The race to roll out reliable self-driving cars in the mainstream market continues apace. The U.S. Senate has signified its approval of a deal that enables automakers to put self-driving cars on public roadways. The only stipulation is the driverless technology must save lives, improve mobility (particularly for people with disabilities), and create new jobs. If those stipulations are met, driverless cars could be ready to go full throttle in the years ahead.

Car companies have been clamoring for a law that will disallow individual states to block the use of self-driving cars, or at least for consistent legislation, as well as battling to permit autonomous cars without steering wheels and pedals. In effect, such regulations would set a clearer path and ease restrictions for auto manufacturers. In the meantime, automakers continue to occupy themselves by developing self-driving car capabilities at their R&D facilities.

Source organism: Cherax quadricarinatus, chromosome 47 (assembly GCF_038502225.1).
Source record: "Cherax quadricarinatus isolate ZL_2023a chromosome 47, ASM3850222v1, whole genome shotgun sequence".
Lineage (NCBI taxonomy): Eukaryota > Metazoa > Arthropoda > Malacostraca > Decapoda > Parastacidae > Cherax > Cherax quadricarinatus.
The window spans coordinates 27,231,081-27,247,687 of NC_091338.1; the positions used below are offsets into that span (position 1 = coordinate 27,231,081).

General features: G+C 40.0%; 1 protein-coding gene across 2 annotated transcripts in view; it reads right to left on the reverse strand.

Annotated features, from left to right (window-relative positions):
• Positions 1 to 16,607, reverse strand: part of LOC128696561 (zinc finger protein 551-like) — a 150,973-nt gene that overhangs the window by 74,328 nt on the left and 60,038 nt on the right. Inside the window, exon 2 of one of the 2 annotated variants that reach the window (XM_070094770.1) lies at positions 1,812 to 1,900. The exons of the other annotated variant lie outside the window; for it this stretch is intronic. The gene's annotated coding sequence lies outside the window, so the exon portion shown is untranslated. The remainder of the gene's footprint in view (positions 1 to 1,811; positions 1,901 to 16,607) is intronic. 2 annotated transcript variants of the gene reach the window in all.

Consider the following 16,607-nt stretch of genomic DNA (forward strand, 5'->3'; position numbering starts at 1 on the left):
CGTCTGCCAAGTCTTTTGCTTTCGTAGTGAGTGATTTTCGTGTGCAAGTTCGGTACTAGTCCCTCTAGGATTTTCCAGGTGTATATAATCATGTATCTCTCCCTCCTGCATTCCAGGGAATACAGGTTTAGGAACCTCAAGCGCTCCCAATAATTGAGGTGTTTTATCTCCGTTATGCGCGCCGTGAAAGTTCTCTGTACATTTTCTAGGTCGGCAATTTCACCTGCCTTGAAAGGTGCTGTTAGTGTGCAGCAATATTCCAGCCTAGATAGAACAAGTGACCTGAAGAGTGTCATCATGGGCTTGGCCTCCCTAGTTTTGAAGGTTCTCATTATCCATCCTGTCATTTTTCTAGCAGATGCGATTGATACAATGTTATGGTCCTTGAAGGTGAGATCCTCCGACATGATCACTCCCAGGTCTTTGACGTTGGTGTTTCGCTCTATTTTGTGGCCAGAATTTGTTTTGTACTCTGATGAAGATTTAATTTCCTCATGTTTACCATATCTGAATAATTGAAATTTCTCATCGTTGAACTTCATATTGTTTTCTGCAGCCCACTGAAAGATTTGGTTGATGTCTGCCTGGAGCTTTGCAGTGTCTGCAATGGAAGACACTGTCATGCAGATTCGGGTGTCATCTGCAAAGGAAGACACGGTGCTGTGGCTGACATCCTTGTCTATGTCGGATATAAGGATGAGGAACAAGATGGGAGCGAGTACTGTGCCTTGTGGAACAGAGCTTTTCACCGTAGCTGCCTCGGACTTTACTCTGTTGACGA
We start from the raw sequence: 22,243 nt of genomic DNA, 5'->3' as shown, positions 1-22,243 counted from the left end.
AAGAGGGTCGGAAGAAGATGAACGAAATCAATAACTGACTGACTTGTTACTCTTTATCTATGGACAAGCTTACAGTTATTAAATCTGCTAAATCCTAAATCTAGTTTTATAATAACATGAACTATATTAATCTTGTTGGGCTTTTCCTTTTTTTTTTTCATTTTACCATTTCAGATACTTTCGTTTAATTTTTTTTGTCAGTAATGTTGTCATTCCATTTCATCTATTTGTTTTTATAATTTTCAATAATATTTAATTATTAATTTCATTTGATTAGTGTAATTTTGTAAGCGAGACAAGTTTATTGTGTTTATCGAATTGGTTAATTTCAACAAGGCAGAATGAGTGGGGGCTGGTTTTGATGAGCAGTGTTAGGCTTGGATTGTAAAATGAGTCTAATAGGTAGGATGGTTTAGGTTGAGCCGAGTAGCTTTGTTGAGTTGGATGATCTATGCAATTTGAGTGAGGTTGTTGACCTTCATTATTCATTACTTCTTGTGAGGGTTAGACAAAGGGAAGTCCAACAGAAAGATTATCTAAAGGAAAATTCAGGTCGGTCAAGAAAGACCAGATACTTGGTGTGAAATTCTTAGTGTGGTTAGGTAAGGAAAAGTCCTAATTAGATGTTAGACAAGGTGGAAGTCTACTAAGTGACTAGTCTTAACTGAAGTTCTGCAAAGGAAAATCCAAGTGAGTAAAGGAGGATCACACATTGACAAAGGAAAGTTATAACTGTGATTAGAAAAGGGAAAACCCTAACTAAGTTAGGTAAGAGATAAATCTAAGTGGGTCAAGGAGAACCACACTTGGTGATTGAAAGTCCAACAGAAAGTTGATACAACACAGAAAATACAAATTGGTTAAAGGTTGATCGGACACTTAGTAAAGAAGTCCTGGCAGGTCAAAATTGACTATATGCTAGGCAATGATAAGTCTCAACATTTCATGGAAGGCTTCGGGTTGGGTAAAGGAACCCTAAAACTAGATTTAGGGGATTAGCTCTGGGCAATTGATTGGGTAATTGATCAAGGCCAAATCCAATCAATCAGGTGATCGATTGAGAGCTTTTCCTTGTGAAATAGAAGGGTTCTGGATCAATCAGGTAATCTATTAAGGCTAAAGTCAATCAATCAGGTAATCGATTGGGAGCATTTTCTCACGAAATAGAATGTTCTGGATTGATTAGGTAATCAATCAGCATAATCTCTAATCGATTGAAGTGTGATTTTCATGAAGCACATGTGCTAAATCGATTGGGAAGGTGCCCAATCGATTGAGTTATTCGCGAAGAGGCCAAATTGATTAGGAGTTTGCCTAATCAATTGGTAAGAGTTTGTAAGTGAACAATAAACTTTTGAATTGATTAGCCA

The U.S. House of Representatives recently passed legislation in a bipartisan effort to put the U.S. at the forefront of driverless technologies.

The House bill lets automotive manufacturers roll out 25,000 self-driving cars. That initial number will be increased to 100,000 units once the safety factor is established. Automakers need to prove that the artificial intelligence controlling the cars is as safe as human drivers. The measure allows self-driving cars to hit U.S. roadways in a couple of years.

First to market

Tesla’s Elon Musk kickstarted the implementation of fully automated vehicles and charging stations. Not to be left behind, Japan’s Nissan and Germany’s Daimler AG have both announced self-driving cars rolling out within a decade. Carmakers have acknowledged that there will be numerous challenges, foremost of which are the technical setbacks, legal questions, and safety considerations that must be addressed before driverless cars hit the road.